Wednesday, September 17, 2008

En route!

Our apartment's study, Saturday night, hours before lift-off


Mark's last ride, in Ken's Seven































September 1, 2008. Aloft, an hour west of SFO.
We are en route! The last few days have been hectic. Friday was my last day in the office. Many, many preparations had already been taken, but there were still many things to do...copying e-files, cleaning folders on the desktop and laptop, sending messages to my gmail account, shredding, selling the truck (70-something Vera!), getting travelers checks, then back to the office for my last ride (Ken's Lotus 7), and Friday Beer in Office, the untapped Bayern keg from our June board meeting. Then there were farewells to Ken, Claire, Neil and Kim. And more packing of books and mementos. Surprising how many work mementos one can accumulate in just a thirty-year career...four boxes, and I like to think I am not particularly sentimental. Then home to a steak dinner Vicki had prepared. I opened the bottle of 1989 Gevrey Chambertin I had saved from a 1993 visit to Burgundy and even drank some, but it was past due, already going a tinge brown. A George du Boeuf beaujolais substituted. Our laying-up conditions of the past fifteen years evidently had not been ideal. Oh well. We'll be in Burgundy inside a year. Then more packing and even a late night trip to the office to pick up boxes.
Dave and Kim Rott loaned us the use of their gray Silverado Frdiay and Saturday., a giant crew-cab (3x3) with a topper and a shift pattern I had not seen since being a teenager. It was a life-saver for us. No rental car or truck could have carried the load it did those two days.
Saturday was more packing, reorganization at the storage unit, more trips to the office (sending off my final e-newsletter, final report to the board, etc), more trips to the storage unit.... To me, it was becoming more readily apparent that there was more than we could do, more than we could pack, more than we could trash, clean, or stow. The life-saver was that the hot-water went out at our apartment complex, and this relieved us of the responsibility of cleaning, carpet-cleaning, etc. Even without the thorough cleaning, we just barely made it to the airport on time. It was an all-night thing, with all the loads carried down to the give-away area and to the Silverado in a driving rain (highly unusual for Missoula in August). At length, and with many other complications and difficulties, we made it to the airport, checked the 2 huge boxes and backpacks, passed through security, and got on the plane. Lois Welch was there, beginning a trip Martha's Vineyard, and witnessed our long-awaited Embarcation. I am quite sure Vicki and I were both asleep before the plane left Montana airspace. Denver was sort of a blur, and then we arrived in San Francisco, intact, all luggage accounted for (but four new holes in the backpack cover (United not accepting responsibility). Rebecca picked us up and we and she and Jeremy spent the rest of the afternoon, evening, and until the wee hours, sorting, packing, recording (iPods), etc. I got to sleep about midnight, and Vicki was up again until 4:30.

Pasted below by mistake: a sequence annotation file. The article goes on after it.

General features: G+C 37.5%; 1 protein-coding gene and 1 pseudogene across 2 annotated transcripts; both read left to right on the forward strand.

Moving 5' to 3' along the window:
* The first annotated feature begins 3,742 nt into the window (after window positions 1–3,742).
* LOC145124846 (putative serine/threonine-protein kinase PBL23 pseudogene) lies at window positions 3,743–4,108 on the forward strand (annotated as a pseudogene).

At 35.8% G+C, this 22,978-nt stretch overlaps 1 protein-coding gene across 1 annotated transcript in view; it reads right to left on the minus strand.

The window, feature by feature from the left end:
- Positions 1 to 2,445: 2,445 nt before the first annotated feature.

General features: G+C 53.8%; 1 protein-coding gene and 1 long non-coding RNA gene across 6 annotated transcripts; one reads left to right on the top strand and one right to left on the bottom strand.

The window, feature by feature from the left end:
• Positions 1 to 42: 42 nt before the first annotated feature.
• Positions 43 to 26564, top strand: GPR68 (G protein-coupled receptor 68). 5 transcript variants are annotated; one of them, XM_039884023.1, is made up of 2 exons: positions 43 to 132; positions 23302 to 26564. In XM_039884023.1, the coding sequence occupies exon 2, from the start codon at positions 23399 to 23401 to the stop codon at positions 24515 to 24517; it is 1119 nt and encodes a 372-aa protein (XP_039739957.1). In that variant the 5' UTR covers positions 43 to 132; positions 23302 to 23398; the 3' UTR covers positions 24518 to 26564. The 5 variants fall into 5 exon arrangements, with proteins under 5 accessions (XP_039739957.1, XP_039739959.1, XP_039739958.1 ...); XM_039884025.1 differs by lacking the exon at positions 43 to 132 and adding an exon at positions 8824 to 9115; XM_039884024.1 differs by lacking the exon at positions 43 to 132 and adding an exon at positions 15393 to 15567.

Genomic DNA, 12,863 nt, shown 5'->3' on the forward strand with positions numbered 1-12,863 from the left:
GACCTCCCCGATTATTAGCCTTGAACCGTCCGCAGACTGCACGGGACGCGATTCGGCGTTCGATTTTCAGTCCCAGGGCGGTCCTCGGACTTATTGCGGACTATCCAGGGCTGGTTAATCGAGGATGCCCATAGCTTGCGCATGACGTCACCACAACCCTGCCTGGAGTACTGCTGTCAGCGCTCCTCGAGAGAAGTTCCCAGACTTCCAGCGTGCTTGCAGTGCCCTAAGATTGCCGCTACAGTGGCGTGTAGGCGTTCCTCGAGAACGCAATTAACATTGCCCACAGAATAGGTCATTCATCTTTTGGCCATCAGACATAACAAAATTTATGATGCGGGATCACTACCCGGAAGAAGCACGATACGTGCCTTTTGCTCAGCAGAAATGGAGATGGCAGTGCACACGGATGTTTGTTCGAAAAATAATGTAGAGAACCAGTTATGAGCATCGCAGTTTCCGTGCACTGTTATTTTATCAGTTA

We were up at 7, and, after more packing, document copying, etc., Jeremy drove us to the airport. We checked-in, visited US Customs to document the Asus, iPod, and camera, called Rachel to say good-bye (she'll be hosting the Embarcation next spring!), and then headed to security, where we said our farewells to Rebecca and Jeremy. TSA and boarding were routine, and the pilot says we'll arrive in Tokyo 30-40 minutes early. Vicki's Shuffle seems not to be working, but everything else seems in order. So now, life is much simpler...we'll be carrying everything on our backs and shoulders. And months of planning, arranging, researching, buying, trying, returning, sorting, selling, storing, and trashing—most all of it conducted by Vicki—are over. And we are en route. Mark

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